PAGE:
How to Legally Protect Your Online Course

Why you need to protect your course

More and more individuals are beginning to invest in themselves and their businesses. This is leading to more enrollments in online courses, and it’s easy to spot why. Learning from the comfort of your own home is awesome, and the ROI can be through the roof. Course creators meet this market demand by creating new courses on a variety of topics. From a legal standpoint, the key issue for course creators is plagiarism. It’s easy for scammers to copy and paste content and repackage it to fill their own bank accounts. It’s impossible to prevent all copycats, especially as your brand and course grows, but here are some tips on to limit the loss in income through plagiarizers.


A timestamp provides proof you published the content first! It’s a foolproof way of saying “me first”- in case you do ever find yourself in litigation over an infringement. Every post or publication should have a timestamp of when it was made public and this will help assert your claim should you ever need to. Some people even go the extra mile and make print copies of the user interface and mail it to themselves! So, when push comes to shove – you will gain priority for publishing first.


A copyright is a form of intellectual property that protects original works of authorship. This includes novels, songs, software, artwork, photographs, and online course.

In some cases, you can group several works into one application to save time and cost. This includes websites where more than one online course is being offered. The rules for doing so depend on whether the works are published. Courses are “published” essentially when they launch. The author and copyright holder must also be the same if you’re looking to file multiple works into one application. This is a great option because you will be paying only one application fee, rather than multiple. If you would like more information about copyrights, you can read my post here.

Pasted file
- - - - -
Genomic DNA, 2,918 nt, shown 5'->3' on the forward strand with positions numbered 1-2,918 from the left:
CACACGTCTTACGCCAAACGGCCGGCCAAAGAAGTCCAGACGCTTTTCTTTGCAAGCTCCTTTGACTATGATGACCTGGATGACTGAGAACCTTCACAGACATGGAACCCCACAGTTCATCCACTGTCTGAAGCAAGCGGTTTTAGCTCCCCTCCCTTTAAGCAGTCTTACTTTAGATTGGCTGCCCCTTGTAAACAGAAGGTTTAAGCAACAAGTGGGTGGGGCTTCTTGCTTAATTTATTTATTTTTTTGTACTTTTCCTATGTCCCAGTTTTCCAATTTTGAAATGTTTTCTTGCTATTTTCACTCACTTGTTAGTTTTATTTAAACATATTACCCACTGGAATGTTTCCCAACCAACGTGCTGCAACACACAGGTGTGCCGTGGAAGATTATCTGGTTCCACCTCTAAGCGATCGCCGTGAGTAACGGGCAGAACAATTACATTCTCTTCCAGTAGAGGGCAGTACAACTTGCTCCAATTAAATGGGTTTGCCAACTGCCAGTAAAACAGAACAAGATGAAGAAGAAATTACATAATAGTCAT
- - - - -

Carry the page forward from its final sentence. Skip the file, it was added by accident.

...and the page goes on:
During the application process, you submit a sample of your material to be copyrighted. For an online course, you can take screenshots of every page that your customers will see. Essentially, the application needs to show every bit of content you write for the course. Make sure to wait for the course to be completed before you file the copyright. You cannot add on to a previously submitted application or registered work since the effective registration date has already been established for that submission when received. Minor changes such as grammatical, typographical or other editing changes do not matter nor warrant a new copyright application.

DMCA Takedown Notice

The DMCA is short for Digital Millennium Copyright Act, and it began as a collaboration between legislators, media companies, and consumer advocates. A core function of the DMCA is the DMCA takedown notice. Whenever a copyright holder discovers a violation, a DMCA takedown notice can be issued to the hosting service of the offending website or to the internet service provider (ISP) of the violator. Infringing material may also be excluded from search results by issuing a notice to a search engine. A notice must be sent to the organization's agent in writing, identifying the original copyrighted work and the material infringing on copyright. It must be signed by the copyright holder or their agent. In addition to providing contact information and identifying the suspected copyright infringement, you must also state that the notice is filed in good faith, that all information in the notice is accurate and that under penalty of perjury.

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Terms of Purchase

Assuming that your online course is for sale, it’s always more prudent to tag terms or caveats during purchase that stipulate limitations or cautionary measures the users should be taking to ensure the material is being used lawfully. Adding them to your order form ensures that your customers are informed prior to purchase of your expectations. In order to form a valid online contract, the customers should be aware of your terms that they are consenting to before making an official purchase.    


Website Terms

Similar to terms presented during a purchase, you should be providing terms and caveats for your website on the whole. Your web terms of service is a contract between the business and the user of the website or participant in a course. Investing into terms and conditions now, can save you time and resources later on. If you’re waiting until something goes wrong in order to tidy up the legalities – that may not be the best defense strategy. The web terms will layout what will happen in the case of a dispute and specific all the other necessary legalities.

Cease & Desist Letters

No matter how many precautions you take sometimes, problems can happen. You’ve been thrown a curve ball and now the material you’ve invested all this time and resources into is everywhere. All your competitors somehow got their hands on your course and could potentially copy or forward it to others. This is where an attorney steps in. You can hire an attorney to draft a cease and desist letter that states your legal rights, what you would be entitled to from the other party if they’re copying your works, and what legal actions you may take. Essentially, the letter says, “hey, stop doing this, or I’m going to sue you for some amount of money.” Typically, cease & desist letters are a cost effective way to resolve disputes before going to court.